FM Technical Profile: WUAL
- Station Name:
- Alabama Public
- Public Radio,
Classical, Jazz, Blues, Folk
view] Southeast of Tuscsaloosa on Hargrove Road. Several
miles east of US-80.
- Power (ERP):
- 100 kW
- Antenna HAAT:
- 518 feet
- 60 dBu protected
map, from the FCC.
// W267BF Demopolis
- HD-2: - Adult
// W223BZ Tuscaloosa
- HD-3: News
"BBC World Service"
- SCA: Alabama Radio
- AUX: 10 kW @
450 feet. 60 dBu protected
map, from the FCC.
- :PS-WUAL Time-Present Text-[?] PTY-Public PI-WUAL-FM
- How's the
- Covers all of
west Alabama thoroughly, including most of the western parts of the
Birmingham metro. Gets spotty from about downtown on
east. Also puts a decent signal into the Columbus, MS area.
Alabama Public Radio
RDS display from an Insignia radio in northwest Alabama, showing the
Radio Text and PI fields, from June 2017.
- University of
- The University
of Alabama's first radio station debuted on 91.7 MHz in 1949, as
WUOA, with a light music and public radio format. From the
beginning, the studios were located in Bryce Hall (Formerly the old
Union Building) at the corner of Colonial Drive and University
Boulevard on campus. At the start, the station ran 15 kW from
a tower behind the building that was about 120 feet tall. By
the mid-60's the station struggled to get funding and was off the
air. The station was gone and license deleted by 1970.
In 1971 the Board of Trustees filed an application to bring the
station back to life, as a little 10 watt station, still on 91.7
MHz. Because the original calls were taken by a commercial
station in town, they had to pick a new call sign and chose
WUAL. When the station signed on in September 1972, the
station catered to the college kids' music preferences and was
listed as a Progressive Rock outlet.
The station sought to upgrade its coverage area in the late 70's and
originally planned to run 100 kW from a site near the intersection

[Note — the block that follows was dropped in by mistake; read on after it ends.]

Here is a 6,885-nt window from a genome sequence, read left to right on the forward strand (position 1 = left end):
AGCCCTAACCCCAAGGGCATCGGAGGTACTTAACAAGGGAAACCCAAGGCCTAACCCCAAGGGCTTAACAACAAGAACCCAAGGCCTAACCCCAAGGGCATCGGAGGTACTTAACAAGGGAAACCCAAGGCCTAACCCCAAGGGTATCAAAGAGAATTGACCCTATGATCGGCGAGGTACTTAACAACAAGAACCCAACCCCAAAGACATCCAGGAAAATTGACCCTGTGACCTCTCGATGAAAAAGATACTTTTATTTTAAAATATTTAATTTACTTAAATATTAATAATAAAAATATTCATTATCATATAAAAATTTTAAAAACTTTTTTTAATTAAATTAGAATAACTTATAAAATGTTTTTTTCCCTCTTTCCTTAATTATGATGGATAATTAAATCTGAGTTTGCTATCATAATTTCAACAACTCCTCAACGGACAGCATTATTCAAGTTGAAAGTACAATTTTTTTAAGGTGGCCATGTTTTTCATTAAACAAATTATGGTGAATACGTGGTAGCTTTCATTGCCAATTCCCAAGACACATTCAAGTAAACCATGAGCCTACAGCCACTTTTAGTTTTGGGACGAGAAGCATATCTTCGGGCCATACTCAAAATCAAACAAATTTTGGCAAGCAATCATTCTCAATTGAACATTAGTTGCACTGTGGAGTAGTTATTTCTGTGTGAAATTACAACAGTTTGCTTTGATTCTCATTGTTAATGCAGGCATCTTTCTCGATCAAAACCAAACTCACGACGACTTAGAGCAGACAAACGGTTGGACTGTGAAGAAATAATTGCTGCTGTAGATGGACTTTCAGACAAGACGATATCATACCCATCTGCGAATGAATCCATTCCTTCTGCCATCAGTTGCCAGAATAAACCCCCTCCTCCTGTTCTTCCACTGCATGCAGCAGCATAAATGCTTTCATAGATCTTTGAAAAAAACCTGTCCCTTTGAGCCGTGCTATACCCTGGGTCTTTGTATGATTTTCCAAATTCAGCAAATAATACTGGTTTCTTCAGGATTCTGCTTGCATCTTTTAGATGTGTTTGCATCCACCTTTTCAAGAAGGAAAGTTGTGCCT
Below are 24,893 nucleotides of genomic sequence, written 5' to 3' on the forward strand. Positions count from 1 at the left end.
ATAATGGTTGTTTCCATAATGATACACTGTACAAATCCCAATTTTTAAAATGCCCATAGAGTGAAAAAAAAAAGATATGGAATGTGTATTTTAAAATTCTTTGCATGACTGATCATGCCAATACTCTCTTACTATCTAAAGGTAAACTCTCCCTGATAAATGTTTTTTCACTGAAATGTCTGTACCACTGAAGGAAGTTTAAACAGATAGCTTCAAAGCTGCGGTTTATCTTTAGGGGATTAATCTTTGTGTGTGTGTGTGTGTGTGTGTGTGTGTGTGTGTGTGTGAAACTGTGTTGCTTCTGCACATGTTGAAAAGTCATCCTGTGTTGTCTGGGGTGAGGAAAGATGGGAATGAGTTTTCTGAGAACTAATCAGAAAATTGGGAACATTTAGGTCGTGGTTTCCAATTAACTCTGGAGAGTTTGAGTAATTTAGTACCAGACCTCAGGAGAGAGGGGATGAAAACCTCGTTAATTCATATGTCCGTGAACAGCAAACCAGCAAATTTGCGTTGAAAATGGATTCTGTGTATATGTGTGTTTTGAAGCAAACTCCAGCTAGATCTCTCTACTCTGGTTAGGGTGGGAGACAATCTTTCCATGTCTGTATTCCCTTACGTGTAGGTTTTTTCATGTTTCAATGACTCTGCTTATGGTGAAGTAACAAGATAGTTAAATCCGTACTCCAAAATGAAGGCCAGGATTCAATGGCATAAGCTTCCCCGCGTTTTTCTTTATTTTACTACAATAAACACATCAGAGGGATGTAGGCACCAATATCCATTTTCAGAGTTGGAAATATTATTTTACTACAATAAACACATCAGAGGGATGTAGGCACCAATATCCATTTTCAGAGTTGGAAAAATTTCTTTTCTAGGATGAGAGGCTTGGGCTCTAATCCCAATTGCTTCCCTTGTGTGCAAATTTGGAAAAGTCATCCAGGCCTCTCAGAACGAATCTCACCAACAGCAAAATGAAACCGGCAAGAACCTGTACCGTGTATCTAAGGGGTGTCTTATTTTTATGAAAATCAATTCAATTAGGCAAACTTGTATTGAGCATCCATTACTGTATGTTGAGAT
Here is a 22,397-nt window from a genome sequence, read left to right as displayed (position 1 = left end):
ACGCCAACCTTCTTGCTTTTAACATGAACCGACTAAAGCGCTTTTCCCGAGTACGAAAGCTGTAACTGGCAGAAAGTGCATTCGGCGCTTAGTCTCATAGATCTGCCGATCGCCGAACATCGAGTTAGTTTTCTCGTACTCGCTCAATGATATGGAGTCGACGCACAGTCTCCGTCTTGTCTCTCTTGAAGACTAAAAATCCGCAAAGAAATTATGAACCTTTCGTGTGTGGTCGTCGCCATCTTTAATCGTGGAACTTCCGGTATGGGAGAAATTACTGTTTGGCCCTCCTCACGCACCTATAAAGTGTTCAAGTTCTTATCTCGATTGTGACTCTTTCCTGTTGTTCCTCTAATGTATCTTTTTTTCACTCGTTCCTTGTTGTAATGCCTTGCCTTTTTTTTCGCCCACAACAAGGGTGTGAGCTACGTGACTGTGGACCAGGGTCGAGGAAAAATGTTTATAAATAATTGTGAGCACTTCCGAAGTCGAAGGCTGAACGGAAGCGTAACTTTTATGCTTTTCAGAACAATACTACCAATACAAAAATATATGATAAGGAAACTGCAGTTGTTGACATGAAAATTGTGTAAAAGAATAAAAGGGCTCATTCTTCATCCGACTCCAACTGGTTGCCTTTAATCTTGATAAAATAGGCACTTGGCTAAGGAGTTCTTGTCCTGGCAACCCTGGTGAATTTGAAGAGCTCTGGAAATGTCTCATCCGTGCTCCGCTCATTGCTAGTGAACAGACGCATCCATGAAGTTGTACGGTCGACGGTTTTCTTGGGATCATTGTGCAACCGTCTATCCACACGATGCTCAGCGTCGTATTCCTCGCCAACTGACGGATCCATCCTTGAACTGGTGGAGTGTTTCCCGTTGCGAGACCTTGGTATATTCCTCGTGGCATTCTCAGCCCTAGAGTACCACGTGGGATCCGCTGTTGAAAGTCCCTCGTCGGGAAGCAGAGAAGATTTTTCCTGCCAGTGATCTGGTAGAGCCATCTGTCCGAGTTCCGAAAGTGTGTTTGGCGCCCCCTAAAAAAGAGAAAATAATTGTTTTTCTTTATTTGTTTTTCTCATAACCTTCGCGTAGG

of US-11 and AL-215, but that proposal was dropped for a site near
Duncanville, south of the city limits, with a taller tower.
That new facility signed on in 1981, utilizing a 10-bay Harris
antenna, and implementing a 67 kHz SCA (Subsidiary Communications
Authority) feed. Around the time the new signal signed on, the
format switched from college-oriented to a full service public radio
format. The college format was kicked over to the University's
new lower powered student-run station, WVUA.
The station became an early adopter of the HD digital hybrid
broadcasting system via an experimental permit in 2005, and
eventually began carrying the Xponential Radio Adult Album
Alternative format, until it ended national distribution.
Today, The University programs its own AAA-formatted music format
called APR Rocks.
For a time in 2016, the station was being heard on a translator in
Demopolis as filler until the translator picked up a more permanent
parent station. The University put on a new translator in
Tuscaloosa in December 2016 on 92.5 MHz. That translator began
relaying the main WUAL programming channel but is listed as relaying
a future HD4 subchannel, whose programming has yet to be revealed.
The HD system went offline for replacement in February 2018, and
came back on in August 2018, using a combined FM+HD antenna system,
instead of the old system which had separate antennas for each